BRS

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Rich
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BRS

Post by Rich »

Just suppose that Diamond started adding BRS onto its airframes. For marketing reasons, this might come to pass (like handing out green stamps or toasters to customers lo these many years ago).

Yep, let's add another 85-90 lbs. of empty weight to a 2,100 lb NG. Or, for that matter to a 1800 lb rear-CG challenged XLT.
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Thomas
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Re: BRS

Post by Thomas »

I think adding a BRS to the DA40 needs a completely new certification process.
Especially in these new Boeing MAX FAA environments.
you know we look a bit jealous to the US with your agency … as we stick to our EASA Monster :scream: ….. hope you can keep your easy track
Last edited by Thomas on Tue Apr 16, 2019 7:56 pm, edited 1 time in total.
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Rich
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Re: BRS

Post by Rich »

It'd be no small thing to squeeze into the DA40 airframe as it now exists, anyway. :scratch:
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ememic99
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Re: BRS

Post by ememic99 »

Thomas wrote:
Tue Apr 16, 2019 7:51 pm
you know we look a bit jealous to the US with your agency … as we stick to our EASA Monster :scream: ….. hope you can keep your easy track
People very often repeat that EASA complicates this or that, prevents this or that but in reality they are just repeating what they've heard or read somewhere without having any difficulties in real life. I have no connection to EASA (or FAA for that matter) and I'm sure that FAA is more efficient than EASA but I would be interested to understand what exact problem you had with EASA in your flying career or aircraft maintenance.
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Thomas
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Re: BRS

Post by Thomas »

Here are a few

- Pilots; Language proficiency check (English) every 3 yrs – even with an FAA license and current BFR.
- personal logbook form requirement.

- Operations according to EASA Part-NCC – half of the Business fleet in the US would be grounded with this regulation!

- Airports; small airports need to fulfill same rules as intercontinental a/p`s – e.g. markings, safety strips and more
- Installing a GNSS approach … 5 years and 500td EUR.

- Maintenance; How long are we waiting for ELA 2 !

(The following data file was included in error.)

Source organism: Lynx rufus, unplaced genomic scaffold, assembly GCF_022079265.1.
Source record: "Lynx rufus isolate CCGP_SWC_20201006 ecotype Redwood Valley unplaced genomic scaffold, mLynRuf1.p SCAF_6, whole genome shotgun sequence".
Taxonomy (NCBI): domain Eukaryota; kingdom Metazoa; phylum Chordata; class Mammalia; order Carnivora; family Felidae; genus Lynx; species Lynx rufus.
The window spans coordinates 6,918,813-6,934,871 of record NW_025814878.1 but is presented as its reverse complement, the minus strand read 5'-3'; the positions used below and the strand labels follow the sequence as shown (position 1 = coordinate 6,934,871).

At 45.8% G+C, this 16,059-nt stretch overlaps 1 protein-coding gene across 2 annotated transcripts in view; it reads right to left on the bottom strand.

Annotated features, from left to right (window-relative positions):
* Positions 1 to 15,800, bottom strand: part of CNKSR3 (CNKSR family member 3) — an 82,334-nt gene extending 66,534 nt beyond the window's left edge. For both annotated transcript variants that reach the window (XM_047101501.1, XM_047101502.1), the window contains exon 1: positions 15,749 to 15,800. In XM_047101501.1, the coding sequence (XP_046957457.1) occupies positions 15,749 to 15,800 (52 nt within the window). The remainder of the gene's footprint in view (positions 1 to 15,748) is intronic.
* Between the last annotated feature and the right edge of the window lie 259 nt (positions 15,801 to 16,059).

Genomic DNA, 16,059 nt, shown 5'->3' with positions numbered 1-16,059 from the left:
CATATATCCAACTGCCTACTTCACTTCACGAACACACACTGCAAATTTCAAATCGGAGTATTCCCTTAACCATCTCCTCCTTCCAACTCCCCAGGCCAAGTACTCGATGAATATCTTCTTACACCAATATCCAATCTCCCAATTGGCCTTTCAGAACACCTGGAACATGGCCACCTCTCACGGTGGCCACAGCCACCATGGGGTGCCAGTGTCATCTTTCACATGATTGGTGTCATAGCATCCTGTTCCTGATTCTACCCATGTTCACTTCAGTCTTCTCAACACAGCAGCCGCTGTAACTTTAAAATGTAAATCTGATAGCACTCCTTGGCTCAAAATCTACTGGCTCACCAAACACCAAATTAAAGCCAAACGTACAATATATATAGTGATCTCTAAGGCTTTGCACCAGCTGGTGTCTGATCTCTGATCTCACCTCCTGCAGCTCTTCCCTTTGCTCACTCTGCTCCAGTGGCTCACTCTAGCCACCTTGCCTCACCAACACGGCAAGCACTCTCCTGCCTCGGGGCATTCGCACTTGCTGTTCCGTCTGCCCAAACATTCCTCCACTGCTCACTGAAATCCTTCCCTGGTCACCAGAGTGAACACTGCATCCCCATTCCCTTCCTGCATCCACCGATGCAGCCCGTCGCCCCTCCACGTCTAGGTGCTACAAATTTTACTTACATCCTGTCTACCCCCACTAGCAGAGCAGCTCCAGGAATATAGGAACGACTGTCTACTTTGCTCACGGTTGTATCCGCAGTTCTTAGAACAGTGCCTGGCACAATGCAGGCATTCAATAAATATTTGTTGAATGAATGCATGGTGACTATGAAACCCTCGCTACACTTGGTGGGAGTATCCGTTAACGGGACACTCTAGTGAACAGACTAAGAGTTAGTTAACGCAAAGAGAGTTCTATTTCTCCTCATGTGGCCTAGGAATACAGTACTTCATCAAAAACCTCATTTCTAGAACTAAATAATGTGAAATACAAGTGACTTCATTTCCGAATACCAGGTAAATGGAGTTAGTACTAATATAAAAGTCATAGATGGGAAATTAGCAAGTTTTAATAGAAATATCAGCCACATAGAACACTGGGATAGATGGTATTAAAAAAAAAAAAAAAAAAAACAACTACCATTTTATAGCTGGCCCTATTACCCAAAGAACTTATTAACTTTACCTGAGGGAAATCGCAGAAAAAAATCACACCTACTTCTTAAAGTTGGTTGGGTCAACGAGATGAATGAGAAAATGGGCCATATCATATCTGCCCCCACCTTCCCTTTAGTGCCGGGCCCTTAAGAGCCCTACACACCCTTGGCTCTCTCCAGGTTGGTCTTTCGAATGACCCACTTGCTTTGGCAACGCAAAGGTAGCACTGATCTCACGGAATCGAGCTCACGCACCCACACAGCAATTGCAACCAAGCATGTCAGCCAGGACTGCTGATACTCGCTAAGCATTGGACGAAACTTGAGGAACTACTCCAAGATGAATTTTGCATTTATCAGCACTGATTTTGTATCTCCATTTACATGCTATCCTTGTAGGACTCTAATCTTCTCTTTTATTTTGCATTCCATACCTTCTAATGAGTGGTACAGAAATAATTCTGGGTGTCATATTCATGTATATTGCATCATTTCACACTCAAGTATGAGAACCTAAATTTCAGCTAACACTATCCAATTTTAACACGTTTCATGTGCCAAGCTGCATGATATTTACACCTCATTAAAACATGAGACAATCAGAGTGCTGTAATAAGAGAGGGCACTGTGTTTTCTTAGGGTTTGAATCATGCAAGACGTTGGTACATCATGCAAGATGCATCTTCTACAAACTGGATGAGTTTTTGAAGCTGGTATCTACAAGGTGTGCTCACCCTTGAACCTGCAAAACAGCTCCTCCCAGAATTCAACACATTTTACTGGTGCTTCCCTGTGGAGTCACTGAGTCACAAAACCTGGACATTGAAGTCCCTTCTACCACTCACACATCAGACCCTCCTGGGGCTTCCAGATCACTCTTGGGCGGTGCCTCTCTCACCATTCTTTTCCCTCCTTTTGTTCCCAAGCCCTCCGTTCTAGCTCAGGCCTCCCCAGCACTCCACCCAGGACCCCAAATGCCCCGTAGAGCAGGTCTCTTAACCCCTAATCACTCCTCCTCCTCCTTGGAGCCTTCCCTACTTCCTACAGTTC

- Small shops closed to stringed environmental and other requirement’s.

I know that some EU countries are less consequent in applying the EASA rules, but definitely not D and CH
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Re: BRS

Post by ememic99 »

Thomas wrote:
Wed Apr 17, 2019 7:32 am
- Pilots; Language proficiency check (English) every 3 yrs – even with an FAA license and current BFR.
It depends on proficiency level you demonstrate - it can be 6 years or lifetime if you're level 5 or 6. Since EASA covers just few countries where English is native language for majority of citizens, there has to be a mechanism to check English language proficiency for other countries if you fly internationally. If you don't fly internationally ELP is not mandatory.
Thomas wrote:
Wed Apr 17, 2019 7:32 am
- personal logbook form requirement.
Yes, you have to track your flights but based on this you easily extend your licence without any additional proof or check-ride (at PPL VFR level).
Thomas wrote:
Wed Apr 17, 2019 7:32 am
- Operations according to EASA Part-NCC – half of the Business fleet in the US would be grounded with this regulation!
It is more expensive than in US but it doesn't mean that N-reg aircrafts are maintained to lower level. I agree that many parts could be checked and approved "on condition" like in US.
Thomas wrote:
Wed Apr 17, 2019 7:32 am
- Airports; small airports need to fulfill same rules as intercontinental a/p`s – e.g. markings, safety strips and more
Depending on country and type of operations - e.g. in many countries you can have "farm strips".
Thomas wrote:
Wed Apr 17, 2019 7:32 am
- Installing a GNSS approach … 5 years and 500td EUR.
I'm not sure where this figure comes from - I heard about 10 times less amount.
Thomas wrote:
Wed Apr 17, 2019 7:32 am
- Maintenance; How long are we waiting for ELA 2 !
I agree on this - that's good example of bureaucratic inefficiency.
Thomas wrote:
Wed Apr 17, 2019 7:32 am
- Small shops closed to stringed environmental and other requirement’s.
Sometimes it's not related to EASA (or not solely to EASA) but also to other regulations and I know that Germany and Switzerland are pretty tough on this.
Thomas wrote:
Wed Apr 17, 2019 7:32 am
I know that some EU countries are less consequent in applying the EASA rules, but definitely not D and CH
I agree - look at the stiffness of other D and CH regulation and you'll get the answer on why something is more complicated than it should be.

As I wrote previously, I don't say that EASA system is better (or even close) to FAA, I'm just saying it's not so bad that badly affects all aspects of flying. Living in Croatia and owning aircraft on Swedish registry can give you the picture of problems that I had with previous aircrafts on Croatian registry. So yes, I'm aware that bureaucracy can make your life tough when they find their way of enforcing regulation.
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